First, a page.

Three community cats have formed strong intra-species relationships at their barn home in Wisconsin. Photo by author, 2023.

The greatest challenges that currently threaten the lives of community cats are overpopulation and winter conditions. If you witness a steadily growing rate of community cats in your neighborhood, contact local cat rescues who can help you coordinate a TNR process. When the temperature begins to drop, consider purchasing some heated cat shelters and placing them in your porch or backyard to help these cats survive harsh winters.

Supporting community cats and their vibrant lives beyond domestication is one way to shift away from narratives of human exceptionalism and maintain space in our lives and neighborhoods for unexpected multispecies relationships. By attending to the lifestyles of community cats and their outdoor environments, we can begin to imagine and construct worlds that do not prioritize human needs. The interactions between human caretakers and community cats reveal the multispecies webs of care at the heart of relationships of “non-kinship” and distant reciprocity. Community cats and their “unsociable” encounters provide a needed approach to human-animal relationships between the domestic and the wild.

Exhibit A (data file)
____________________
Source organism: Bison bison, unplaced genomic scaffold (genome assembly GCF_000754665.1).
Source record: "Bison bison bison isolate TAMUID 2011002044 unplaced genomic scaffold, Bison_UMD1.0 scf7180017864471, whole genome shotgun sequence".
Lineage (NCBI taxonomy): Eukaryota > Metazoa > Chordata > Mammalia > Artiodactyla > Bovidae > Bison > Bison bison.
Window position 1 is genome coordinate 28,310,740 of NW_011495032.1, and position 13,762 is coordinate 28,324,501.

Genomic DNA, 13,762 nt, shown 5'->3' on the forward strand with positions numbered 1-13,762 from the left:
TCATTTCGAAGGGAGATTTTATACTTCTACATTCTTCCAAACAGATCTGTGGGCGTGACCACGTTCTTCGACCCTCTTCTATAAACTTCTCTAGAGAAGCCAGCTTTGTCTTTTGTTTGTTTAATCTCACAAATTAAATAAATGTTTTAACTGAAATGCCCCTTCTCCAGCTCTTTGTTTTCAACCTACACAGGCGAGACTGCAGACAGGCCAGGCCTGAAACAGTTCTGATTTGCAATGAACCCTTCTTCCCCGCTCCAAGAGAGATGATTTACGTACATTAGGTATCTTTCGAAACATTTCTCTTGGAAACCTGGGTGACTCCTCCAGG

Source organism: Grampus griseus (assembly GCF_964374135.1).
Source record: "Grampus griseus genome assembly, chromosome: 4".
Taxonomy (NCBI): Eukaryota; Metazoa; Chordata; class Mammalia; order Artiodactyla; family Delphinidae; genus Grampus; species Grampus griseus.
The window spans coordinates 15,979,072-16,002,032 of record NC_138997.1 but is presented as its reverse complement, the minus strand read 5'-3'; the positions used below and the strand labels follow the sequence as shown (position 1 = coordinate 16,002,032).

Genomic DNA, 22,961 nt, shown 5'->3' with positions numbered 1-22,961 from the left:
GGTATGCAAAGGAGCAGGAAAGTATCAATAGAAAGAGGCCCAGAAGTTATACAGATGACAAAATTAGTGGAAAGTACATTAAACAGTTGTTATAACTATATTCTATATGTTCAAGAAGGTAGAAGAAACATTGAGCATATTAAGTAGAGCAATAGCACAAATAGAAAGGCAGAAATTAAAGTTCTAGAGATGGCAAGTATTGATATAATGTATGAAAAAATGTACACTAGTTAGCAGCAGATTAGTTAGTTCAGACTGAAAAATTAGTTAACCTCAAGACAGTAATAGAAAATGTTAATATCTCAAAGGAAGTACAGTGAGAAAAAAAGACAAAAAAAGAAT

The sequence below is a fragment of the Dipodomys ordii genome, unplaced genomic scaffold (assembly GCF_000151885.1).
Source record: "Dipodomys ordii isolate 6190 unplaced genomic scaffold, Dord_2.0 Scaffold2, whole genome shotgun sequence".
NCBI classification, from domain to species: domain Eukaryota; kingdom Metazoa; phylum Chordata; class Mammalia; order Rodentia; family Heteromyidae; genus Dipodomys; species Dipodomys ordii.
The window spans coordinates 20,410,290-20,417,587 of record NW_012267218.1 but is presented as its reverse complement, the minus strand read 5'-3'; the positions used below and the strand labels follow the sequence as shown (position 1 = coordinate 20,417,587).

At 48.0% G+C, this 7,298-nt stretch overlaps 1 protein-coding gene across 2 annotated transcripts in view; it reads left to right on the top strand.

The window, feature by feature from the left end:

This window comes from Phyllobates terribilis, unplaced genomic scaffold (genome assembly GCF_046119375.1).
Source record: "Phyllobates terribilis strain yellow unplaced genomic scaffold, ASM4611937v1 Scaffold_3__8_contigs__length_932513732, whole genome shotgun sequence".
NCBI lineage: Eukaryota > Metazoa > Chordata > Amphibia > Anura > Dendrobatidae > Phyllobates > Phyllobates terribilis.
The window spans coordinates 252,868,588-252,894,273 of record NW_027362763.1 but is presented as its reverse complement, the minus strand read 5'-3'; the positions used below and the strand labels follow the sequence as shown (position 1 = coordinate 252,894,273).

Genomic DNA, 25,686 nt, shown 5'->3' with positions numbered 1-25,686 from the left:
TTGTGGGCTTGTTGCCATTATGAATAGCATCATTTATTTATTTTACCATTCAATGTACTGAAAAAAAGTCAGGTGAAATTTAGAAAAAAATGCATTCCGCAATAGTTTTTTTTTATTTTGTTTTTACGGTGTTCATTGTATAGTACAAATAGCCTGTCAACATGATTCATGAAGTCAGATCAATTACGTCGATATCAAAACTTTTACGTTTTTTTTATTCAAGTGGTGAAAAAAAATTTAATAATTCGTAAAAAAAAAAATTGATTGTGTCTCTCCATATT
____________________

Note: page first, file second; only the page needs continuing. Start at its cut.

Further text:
Featured image: A lone community tabby cat overseeing a village street in Singapore. Photo by Lily Banse, 2017.

Kuhelika Ghosh is a PhD Candidate in the Department of English at the University of Wisconsin–Madison. She is currently working on her dissertation, which explores questions of voice and care in multispecies gardens in contemporary Anglophone Caribbean literature and culture. Her writing has appeared in ariel: A Review of International English Literature, Environmental History Now, and Brittle Paper. Her last contribution to Edge Effects was “Poet’s Body as Archive Amidst a Rising Ocean (November 2020). Contact.